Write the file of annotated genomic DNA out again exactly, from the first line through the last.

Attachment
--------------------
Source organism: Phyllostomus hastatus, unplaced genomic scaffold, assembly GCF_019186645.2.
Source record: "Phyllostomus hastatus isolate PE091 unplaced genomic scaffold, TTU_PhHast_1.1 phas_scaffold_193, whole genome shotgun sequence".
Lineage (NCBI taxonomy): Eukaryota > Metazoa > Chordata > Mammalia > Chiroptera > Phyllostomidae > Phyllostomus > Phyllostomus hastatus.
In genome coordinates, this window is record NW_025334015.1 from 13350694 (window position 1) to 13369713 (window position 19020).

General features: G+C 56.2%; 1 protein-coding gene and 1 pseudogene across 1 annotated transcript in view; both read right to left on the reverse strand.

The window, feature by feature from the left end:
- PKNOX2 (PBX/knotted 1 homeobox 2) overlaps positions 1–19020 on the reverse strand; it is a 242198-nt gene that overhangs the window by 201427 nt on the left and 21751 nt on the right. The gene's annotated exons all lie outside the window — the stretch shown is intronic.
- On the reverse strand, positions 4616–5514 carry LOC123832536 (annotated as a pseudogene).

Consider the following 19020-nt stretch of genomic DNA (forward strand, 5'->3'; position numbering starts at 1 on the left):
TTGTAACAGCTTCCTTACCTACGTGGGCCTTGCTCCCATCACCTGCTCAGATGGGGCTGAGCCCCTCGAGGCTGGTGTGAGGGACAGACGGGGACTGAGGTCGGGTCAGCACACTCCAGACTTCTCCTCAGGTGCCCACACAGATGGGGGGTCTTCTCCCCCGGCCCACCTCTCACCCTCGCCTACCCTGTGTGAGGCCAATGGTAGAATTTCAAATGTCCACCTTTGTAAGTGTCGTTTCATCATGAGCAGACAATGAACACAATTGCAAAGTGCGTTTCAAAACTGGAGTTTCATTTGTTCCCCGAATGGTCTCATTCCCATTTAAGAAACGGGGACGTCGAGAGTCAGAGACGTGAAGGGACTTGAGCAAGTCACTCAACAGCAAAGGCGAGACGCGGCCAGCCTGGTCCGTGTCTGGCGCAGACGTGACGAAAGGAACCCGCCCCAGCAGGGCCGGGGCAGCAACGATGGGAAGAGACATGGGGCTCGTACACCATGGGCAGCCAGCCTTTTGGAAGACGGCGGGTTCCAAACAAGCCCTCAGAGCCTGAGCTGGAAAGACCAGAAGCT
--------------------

Source organism: Phyllostomus hastatus, unplaced genomic scaffold, assembly GCF_019186645.2.
Source record: "Phyllostomus hastatus isolate PE091 unplaced genomic scaffold, TTU_PhHast_1.1 phas_scaffold_193, whole genome shotgun sequence".
Lineage (NCBI taxonomy): Eukaryota > Metazoa > Chordata > Mammalia > Chiroptera > Phyllostomidae > Phyllostomus > Phyllostomus hastatus.
In genome coordinates, this window is record NW_025334015.1 from 13350694 (window position 1) to 13369713 (window position 19020).

General features: G+C 56.2%; 1 protein-coding gene and 1 pseudogene across 1 annotated transcript in view; both read right to left on the reverse strand.

The window, feature by feature from the left end:
- PKNOX2 (PBX/knotted 1 homeobox 2) overlaps positions 1–19020 on the reverse strand; it is a 242198-nt gene that overhangs the window by 201427 nt on the left and 21751 nt on the right. The gene's annotated exons all lie outside the window — the stretch shown is intronic.
- On the reverse strand, positions 4616–5514 carry LOC123832536 (annotated as a pseudogene).

Consider the following 19020-nt stretch of genomic DNA (forward strand, 5'->3'; position numbering starts at 1 on the left):
TTGTAACAGCTTCCTTACCTACGTGGGCCTTGCTCCCATCACCTGCTCAGATGGGGCTGAGCCCCTCGAGGCTGGTGTGAGGGACAGACGGGGACTGAGGTCGGGTCAGCACACTCCAGACTTCTCCTCAGGTGCCCACACAGATGGGGGGTCTTCTCCCCCGGCCCACCTCTCACCCTCGCCTACCCTGTGTGAGGCCAATGGTAGAATTTCAAATGTCCACCTTTGTAAGTGTCGTTTCATCATGAGCAGACAATGAACACAATTGCAAAGTGCGTTTCAAAACTGGAGTTTCATTTGTTCCCCGAATGGTCTCATTCCCATTTAAGAAACGGGGACGTCGAGAGTCAGAGACGTGAAGGGACTTGAGCAAGTCACTCAACAGCAAAGGCGAGACGCGGCCAGCCTGGTCCGTGTCTGGCGCAGACGTGACGAAAGGAACCCGCCCCAGCAGGGCCGGGGCAGCAACGATGGGAAGAGACATGGGGCTCGTACACCATGGGCAGCCAGCCTTTTGGAAGACGGCGGGTTCCAAACAAGCCCTCAGAGCCTGAGCTGGAAAGACCAGAAGCT